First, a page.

The second NBA Tuesday miniseries on our site moves on to the 2003 season and the swan song for one of the better players in history, according to our accounts (our MVP pick in 1994, 1995, and 1996, actually). He helped his team a second NBA championship in five years, and if you don’t know who were discussing at this point, then maybe you should stick to our other miniseries … just kidding (sort of).

2003 NBA FINALS MVP: Tim Duncan, PF, San Antonio Spurs (original, confirmed)

In a defensive series that saw the 100-point barrier cracked just once in six games, the San Antonio Spurs beat the New Jersey Nets to win the title. Spurs power forward Tim Duncan was named the Finals MVP for averaging 24.2 ppg, 17.0 rpg, 5.3 apg, 5.3 bpg, and 1.0 spg in 44.0 mpg—all while shooting 49.5 percent from the floor. No one else in the series even surpassed 20.0 ppg, making this an easy choice.

In fact, Duncan led all players in points, rebounds, and blocks, as only one other player in the series even managed 10.0 rpg or 2.3 bpg (New Jersey PF Kenyon Martin). For the record, at age 37, San Antonio center David Robinson contributed 10.3 ppg, 7.8 rpg, and 1.9 bpg as he sauntered off into retirement at the conclusion of the series.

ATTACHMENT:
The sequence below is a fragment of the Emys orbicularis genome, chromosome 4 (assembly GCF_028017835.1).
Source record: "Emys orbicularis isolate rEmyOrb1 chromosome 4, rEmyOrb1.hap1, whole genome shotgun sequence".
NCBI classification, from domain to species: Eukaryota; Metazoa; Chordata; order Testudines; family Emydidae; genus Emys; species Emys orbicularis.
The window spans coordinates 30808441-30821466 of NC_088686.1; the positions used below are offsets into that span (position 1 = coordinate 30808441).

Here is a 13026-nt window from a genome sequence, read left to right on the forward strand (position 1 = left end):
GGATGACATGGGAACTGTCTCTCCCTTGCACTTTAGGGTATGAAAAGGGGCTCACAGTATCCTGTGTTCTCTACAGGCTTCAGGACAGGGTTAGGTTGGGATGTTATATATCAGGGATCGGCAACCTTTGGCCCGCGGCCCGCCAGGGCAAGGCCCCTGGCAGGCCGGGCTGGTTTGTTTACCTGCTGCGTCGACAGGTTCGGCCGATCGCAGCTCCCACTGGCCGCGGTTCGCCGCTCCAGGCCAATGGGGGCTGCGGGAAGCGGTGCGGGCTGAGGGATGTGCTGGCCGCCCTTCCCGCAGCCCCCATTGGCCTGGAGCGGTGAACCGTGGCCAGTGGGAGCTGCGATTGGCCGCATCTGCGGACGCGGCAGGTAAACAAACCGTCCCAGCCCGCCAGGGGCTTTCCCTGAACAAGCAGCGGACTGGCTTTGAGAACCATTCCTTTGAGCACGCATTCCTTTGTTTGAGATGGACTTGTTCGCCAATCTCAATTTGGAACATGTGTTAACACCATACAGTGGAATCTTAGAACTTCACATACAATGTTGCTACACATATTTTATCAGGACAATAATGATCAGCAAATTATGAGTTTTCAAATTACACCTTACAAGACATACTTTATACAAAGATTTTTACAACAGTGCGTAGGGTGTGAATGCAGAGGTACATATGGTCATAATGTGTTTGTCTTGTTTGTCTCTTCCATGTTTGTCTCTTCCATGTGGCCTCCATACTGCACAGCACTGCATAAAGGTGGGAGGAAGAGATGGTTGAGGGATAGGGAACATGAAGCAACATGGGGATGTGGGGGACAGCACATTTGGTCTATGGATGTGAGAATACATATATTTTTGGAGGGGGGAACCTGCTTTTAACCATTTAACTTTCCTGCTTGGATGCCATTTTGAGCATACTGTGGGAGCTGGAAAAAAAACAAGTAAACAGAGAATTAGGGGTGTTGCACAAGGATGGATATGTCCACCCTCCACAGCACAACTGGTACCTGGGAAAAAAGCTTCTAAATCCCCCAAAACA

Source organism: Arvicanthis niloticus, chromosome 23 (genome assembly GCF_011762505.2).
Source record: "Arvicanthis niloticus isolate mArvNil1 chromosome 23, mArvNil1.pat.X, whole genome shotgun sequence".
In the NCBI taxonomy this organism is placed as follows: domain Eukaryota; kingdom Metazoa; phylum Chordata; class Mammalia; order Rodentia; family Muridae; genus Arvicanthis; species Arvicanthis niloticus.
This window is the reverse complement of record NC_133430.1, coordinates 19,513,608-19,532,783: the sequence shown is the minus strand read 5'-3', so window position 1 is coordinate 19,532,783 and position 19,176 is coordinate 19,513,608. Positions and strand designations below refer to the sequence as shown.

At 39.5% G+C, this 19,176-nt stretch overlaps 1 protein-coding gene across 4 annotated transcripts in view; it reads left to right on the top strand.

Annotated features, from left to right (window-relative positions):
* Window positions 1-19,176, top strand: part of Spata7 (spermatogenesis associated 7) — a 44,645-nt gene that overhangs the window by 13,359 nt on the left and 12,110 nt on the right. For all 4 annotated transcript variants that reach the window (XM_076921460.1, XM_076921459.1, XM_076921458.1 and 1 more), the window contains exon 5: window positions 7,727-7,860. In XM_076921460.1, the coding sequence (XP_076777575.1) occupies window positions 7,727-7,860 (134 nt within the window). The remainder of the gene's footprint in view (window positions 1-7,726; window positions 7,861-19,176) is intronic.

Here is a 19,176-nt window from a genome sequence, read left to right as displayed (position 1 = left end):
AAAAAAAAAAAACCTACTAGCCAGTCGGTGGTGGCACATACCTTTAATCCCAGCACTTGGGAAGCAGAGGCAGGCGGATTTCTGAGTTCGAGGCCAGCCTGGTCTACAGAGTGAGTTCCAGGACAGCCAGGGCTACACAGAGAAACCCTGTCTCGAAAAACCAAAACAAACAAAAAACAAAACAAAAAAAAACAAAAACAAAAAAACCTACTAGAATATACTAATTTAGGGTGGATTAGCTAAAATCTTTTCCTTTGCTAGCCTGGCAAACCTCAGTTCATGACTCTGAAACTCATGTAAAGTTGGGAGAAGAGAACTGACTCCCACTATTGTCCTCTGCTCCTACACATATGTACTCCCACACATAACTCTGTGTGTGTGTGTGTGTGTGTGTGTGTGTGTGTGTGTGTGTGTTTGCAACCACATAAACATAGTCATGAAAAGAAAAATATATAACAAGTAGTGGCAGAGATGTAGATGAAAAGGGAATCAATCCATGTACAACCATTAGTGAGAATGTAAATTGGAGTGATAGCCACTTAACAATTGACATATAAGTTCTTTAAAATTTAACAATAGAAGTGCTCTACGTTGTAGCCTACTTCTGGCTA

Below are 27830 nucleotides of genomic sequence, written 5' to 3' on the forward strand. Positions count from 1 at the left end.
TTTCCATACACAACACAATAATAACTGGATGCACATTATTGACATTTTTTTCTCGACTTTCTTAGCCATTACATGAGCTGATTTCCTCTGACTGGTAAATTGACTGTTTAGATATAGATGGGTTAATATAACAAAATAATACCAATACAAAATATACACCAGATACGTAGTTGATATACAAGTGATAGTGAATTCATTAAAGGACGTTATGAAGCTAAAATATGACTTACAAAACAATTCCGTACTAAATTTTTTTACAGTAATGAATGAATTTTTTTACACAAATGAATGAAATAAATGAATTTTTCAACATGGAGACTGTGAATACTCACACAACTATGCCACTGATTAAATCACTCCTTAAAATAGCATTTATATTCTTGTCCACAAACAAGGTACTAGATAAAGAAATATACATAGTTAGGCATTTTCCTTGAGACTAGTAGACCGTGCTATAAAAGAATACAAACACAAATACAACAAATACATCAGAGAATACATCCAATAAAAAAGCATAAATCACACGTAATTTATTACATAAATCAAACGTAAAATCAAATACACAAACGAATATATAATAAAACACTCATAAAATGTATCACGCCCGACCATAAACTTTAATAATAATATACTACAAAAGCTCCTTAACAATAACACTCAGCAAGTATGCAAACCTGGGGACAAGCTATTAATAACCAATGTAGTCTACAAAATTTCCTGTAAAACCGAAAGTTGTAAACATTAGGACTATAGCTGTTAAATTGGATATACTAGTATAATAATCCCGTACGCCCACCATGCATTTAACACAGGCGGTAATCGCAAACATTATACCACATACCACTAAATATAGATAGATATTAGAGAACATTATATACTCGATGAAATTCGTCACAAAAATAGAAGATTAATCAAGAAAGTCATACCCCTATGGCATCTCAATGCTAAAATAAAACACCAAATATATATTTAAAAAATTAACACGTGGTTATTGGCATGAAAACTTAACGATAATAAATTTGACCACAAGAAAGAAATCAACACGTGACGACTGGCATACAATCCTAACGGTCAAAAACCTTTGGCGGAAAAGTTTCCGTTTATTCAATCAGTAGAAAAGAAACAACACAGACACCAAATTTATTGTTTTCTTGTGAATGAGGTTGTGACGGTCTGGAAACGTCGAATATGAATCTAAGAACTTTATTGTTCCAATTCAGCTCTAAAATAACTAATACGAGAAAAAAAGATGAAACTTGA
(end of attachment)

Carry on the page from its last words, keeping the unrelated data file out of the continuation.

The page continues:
Two additional notes: This is Duncan’s second Finals MVP from us, and the last time we disagreed with the Finals MVP vote was 1988. This is a long streak of agreement, which is rare in our corner of the Internet, as you probably should know by now.

2003 NBA DPOY: Ben Wallace, C, Detroit (original); Shawn Marion, SF, Phoenix (revised)

For the second year in a row, Detroit Pistons C Ben Wallace won the DPOY vote; nine players finished with at least 5.0 DWS on the year, and after we whittle down the list based on postseason-earned value, we have only 7 candidates for this award—including Wallace (7.85 DWS). That is still a long list, so we’re going to eliminate players who competed for division winners next—including Wallace!

That leaves us with only three: Minnesota Timberwolves PF Kevin Garnett (5.80), Phoenix Suns small forward Shawn Marion (5.77), and Indiana Pacers PF Jermaine O’Neal (5.23). In terms of postseason-qualification margins, here are the numbers there: Indiana (11), Minnesota (8), Phoenix (1). That means the guy who finished 13th in the voting take our hardware home, in another drastic correction.

Marion’s numbers: With 7.1 defensive boards per game, in addition to 2.3 spg and 1.2 bpg, he was able to create 2.4 apg off turnovers while scoring 21.2 ppg himself. At age 24, this was Marion’s first season as an All-Star selection, and he would go on to earn that distinction three more times in the decade. But he definitely had his coming-out party with this defensive effort that made a postseason difference.